Law Book Sellers in Carey Street
Also in Carey Street is one of the most famous Law Book Sellers - Wildys. As well as selling new law books, they also stock second hand law books, a boon to law students, when the average new paperback law book, many of which are required reading, cost about £65 ($85). The entrance is through a little archway which leads to Lincoln's Inn.
Wildy & Son
The British Museum - One Of The World's Most Important Museums
Great Russell Street, London WC1
The British Museum houses about 7 million objects and is one of the largest collections of antiquites in the world, with historical and cultural artefacts from every continent - it houses a greater number of Egyptian artefacts than any other country, including articles excavated from Tutenkhamen's tomb, Egyptian mummies, wonderful statues and jewellery, and the Rosetta Stone, an engraved stone tablet which was the key to unravelling the heiroglyphics written in cuneiform.
Double Headed Serpent Mexico 15th-16th Century (British Museum)
A Wooden Carved Griffin
A Stone Horse
Best of all, like most London museums, admission is free, so you can keep returning to your heart's desire.
Paddington Bear at Waterloo Station With Companion
Me And Paddington Bear
Purely by chance, I had my Paddington Bear sun hat with me, so I put it on, and then we looked like twins!
London Has Several Subways To Take People Across Roads And Avoid Traffic
Below is my poem about one such underground passageway:
My Poem - Subway
A long dark passage leading nowhere and everywhere
Grey stained cement walls in the half-light
Austere and unforgiving
Black rivulets running from the ceiling cracks
Pervasive smell of urine taints stale air
Openings at intervals where daylight glimmers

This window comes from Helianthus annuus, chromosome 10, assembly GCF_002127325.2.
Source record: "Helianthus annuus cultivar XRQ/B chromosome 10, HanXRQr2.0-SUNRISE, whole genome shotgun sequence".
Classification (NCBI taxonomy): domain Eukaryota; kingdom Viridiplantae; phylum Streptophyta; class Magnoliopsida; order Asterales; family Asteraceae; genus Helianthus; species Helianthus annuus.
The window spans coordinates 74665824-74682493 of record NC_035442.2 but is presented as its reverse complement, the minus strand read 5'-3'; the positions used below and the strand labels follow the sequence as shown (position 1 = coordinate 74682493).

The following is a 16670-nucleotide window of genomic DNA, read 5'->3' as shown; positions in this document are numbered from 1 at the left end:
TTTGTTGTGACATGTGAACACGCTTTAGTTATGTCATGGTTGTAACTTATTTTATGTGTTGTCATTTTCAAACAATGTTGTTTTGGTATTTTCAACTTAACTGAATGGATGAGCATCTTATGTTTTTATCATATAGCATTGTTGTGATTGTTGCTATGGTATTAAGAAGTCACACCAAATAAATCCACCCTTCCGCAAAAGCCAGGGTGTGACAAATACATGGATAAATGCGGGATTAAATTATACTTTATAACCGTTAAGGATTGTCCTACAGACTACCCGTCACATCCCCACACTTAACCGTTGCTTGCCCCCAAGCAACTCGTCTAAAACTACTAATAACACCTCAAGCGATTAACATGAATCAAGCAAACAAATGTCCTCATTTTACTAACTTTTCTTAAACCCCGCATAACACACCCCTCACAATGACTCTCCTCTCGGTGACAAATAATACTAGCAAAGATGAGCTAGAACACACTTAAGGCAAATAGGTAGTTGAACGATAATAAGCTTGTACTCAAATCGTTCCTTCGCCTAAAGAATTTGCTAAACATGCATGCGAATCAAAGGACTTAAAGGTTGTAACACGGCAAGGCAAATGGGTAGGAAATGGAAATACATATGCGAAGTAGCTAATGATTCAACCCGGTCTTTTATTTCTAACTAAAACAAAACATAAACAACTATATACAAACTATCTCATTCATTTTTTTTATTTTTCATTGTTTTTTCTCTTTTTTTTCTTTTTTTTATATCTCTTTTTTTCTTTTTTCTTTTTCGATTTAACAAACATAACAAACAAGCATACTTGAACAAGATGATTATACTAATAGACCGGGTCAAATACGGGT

On upward slopes to uncertain places
Random writing on the wall
A man could sleep here in his box
Ignored by life and death alike
Just the irregular footsteps passing by
Echoing his heartbeat
© By Diana Grant
The Houses of Parliament and Big Ben
No list of things to see in London would be complete without mentioning Big Ben, our famous clock over the Houses of Parliament!
This has now been silenced for several years whilst repairs are going on.
Houses of Parliament
Alexandra Palace, North London - Offers Fantastic Panoramic Views Over The Whole Of London
Alexandra Palace is a Grade II listed building, standing on one of the highest points in London. It was built in 1873 and was to be 'The People's Palace' . It was burnt down almost immediately, and quickly rebuilt.
In 1936 it became the first television station used by the BBC, with a tall radio tower which is still used.
Fireworks At Alexandra Palace
Roughly The Same View - Alexandra Palace On Fire In 1980
An Edwardian suburb in North London
The whole area was purchased and developed between 1896 and 1913 by a builder and developer, James Edmonson, who designed the buildings in the main shopping area, Muswell Hill Broadway, and many of the surrounding streets, giving Muswell Hill a uniquely consistent character and appearance.